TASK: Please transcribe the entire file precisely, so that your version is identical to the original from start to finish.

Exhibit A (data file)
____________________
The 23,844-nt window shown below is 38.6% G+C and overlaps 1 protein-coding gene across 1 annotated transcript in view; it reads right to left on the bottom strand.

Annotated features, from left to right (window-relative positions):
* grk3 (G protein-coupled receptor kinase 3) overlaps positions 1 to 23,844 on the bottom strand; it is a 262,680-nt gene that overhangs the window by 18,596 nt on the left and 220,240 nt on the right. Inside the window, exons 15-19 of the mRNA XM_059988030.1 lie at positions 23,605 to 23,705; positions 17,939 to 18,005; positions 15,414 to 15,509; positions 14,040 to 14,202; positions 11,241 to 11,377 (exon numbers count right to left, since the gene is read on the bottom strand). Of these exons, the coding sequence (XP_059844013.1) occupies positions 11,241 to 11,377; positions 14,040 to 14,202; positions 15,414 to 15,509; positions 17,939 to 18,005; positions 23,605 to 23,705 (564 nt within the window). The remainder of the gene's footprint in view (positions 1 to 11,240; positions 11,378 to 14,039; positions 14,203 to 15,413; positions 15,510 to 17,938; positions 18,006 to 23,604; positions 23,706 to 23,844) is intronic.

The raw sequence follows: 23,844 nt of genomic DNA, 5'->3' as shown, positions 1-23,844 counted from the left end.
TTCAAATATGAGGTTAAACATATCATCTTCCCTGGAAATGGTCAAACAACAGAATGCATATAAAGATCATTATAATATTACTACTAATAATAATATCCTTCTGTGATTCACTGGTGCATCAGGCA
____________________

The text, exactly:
The 23,844-nt window shown below is 38.6% G+C and overlaps 1 protein-coding gene across 1 annotated transcript in view; it reads right to left on the bottom strand.

Annotated features, from left to right (window-relative positions):
* grk3 (G protein-coupled receptor kinase 3) overlaps positions 1 to 23,844 on the bottom strand; it is a 262,680-nt gene that overhangs the window by 18,596 nt on the left and 220,240 nt on the right. Inside the window, exons 15-19 of the mRNA XM_059988030.1 lie at positions 23,605 to 23,705; positions 17,939 to 18,005; positions 15,414 to 15,509; positions 14,040 to 14,202; positions 11,241 to 11,377 (exon numbers count right to left, since the gene is read on the bottom strand). Of these exons, the coding sequence (XP_059844013.1) occupies positions 11,241 to 11,377; positions 14,040 to 14,202; positions 15,414 to 15,509; positions 17,939 to 18,005; positions 23,605 to 23,705 (564 nt within the window). The remainder of the gene's footprint in view (positions 1 to 11,240; positions 11,378 to 14,039; positions 14,203 to 15,413; positions 15,510 to 17,938; positions 18,006 to 23,604; positions 23,706 to 23,844) is intronic.

The raw sequence follows: 23,844 nt of genomic DNA, 5'->3' as shown, positions 1-23,844 counted from the left end.
TTCAAATATGAGGTTAAACATATCATCTTCCCTGGAAATGGTCAAACAACAGAATGCATATAAAGATCATTATAATATTACTACTAATAATAATATCCTTCTGTGATTCACTGGTGCATCAGGCA